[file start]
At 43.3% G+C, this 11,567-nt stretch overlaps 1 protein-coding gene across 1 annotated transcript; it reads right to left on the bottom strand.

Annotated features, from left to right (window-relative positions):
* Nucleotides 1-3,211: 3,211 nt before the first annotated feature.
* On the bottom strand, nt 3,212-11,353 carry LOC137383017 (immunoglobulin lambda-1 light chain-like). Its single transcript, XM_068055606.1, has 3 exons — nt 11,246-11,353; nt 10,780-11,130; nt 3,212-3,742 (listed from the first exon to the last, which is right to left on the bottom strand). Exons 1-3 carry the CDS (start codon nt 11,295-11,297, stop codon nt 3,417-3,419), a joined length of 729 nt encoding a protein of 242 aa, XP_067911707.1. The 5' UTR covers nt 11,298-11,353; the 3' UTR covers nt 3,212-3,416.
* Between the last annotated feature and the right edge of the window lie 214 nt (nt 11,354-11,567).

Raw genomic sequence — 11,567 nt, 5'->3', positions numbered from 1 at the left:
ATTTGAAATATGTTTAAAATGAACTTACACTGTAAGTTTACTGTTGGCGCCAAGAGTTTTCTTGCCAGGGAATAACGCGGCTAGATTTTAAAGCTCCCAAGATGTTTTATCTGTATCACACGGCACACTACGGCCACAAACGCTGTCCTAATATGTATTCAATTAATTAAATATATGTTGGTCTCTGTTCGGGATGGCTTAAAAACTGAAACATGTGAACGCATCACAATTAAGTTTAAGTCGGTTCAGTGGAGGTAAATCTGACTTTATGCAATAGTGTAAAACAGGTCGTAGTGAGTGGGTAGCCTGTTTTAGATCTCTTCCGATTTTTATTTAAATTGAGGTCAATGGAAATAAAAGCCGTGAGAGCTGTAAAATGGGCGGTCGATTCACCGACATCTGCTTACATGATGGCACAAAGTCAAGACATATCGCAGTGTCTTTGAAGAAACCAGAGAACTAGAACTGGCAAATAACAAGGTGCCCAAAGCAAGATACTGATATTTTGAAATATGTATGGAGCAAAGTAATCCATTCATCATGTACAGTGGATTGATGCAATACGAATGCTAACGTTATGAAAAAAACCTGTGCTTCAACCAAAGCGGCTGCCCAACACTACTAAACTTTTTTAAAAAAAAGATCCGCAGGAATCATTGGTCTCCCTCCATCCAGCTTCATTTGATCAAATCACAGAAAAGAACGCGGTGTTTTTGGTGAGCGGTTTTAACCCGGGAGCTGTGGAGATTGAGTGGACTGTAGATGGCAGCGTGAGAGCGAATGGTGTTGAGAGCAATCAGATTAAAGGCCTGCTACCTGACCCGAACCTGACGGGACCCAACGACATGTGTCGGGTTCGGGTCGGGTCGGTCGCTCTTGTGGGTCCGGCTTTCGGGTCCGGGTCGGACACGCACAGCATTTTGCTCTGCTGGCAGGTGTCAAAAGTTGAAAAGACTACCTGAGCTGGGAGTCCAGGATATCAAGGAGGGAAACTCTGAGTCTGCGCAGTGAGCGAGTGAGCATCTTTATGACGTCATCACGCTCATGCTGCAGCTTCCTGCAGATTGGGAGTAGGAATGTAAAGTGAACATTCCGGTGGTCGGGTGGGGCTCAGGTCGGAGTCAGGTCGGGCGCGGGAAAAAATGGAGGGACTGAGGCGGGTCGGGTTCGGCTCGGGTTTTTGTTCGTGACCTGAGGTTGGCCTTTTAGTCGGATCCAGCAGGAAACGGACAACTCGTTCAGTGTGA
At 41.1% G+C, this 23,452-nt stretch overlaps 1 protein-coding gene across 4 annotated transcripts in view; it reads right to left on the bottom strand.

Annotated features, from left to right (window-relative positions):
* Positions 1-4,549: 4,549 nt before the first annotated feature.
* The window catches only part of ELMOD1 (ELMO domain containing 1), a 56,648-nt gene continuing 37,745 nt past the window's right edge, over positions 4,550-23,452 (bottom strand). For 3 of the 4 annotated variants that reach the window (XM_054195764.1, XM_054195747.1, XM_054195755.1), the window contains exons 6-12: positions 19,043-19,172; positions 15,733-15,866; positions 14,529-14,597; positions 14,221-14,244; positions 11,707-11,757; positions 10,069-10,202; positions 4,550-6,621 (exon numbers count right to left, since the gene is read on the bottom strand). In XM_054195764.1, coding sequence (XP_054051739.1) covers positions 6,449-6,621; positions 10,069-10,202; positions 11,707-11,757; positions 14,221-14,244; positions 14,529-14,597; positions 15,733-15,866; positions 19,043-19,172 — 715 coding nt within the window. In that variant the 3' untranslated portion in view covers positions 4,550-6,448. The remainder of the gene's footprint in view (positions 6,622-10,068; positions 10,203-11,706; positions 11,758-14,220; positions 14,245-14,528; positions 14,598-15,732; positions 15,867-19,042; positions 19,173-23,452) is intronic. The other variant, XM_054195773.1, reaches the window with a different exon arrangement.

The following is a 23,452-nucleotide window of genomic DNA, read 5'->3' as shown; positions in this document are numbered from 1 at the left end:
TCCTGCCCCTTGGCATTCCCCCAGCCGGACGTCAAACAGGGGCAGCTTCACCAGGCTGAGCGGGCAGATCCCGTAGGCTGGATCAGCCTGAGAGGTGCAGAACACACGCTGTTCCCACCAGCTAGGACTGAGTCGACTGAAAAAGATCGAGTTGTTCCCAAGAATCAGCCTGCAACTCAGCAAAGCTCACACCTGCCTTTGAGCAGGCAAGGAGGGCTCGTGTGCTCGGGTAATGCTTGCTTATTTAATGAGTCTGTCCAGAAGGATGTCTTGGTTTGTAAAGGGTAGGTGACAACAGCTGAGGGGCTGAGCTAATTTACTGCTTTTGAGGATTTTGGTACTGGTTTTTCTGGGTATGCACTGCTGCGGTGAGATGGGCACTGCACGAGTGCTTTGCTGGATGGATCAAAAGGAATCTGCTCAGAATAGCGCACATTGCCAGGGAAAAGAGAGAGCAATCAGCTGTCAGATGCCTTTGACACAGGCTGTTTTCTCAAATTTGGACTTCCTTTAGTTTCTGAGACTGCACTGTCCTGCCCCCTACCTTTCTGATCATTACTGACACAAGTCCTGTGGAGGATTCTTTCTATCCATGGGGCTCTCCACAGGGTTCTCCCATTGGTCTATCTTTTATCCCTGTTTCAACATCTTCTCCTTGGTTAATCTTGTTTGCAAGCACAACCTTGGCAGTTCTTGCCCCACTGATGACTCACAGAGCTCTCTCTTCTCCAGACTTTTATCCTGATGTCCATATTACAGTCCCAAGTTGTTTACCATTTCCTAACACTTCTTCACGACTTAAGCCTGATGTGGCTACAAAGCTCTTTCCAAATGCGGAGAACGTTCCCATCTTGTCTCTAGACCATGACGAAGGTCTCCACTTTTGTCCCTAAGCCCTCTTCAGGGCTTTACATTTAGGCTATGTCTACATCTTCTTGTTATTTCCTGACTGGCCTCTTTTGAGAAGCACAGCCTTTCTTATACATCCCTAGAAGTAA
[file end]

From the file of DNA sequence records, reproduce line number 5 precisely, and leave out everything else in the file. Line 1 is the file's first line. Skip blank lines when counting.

* Between the last annotated feature and the right edge of the window lie 214 nt (nt 11,354-11,567).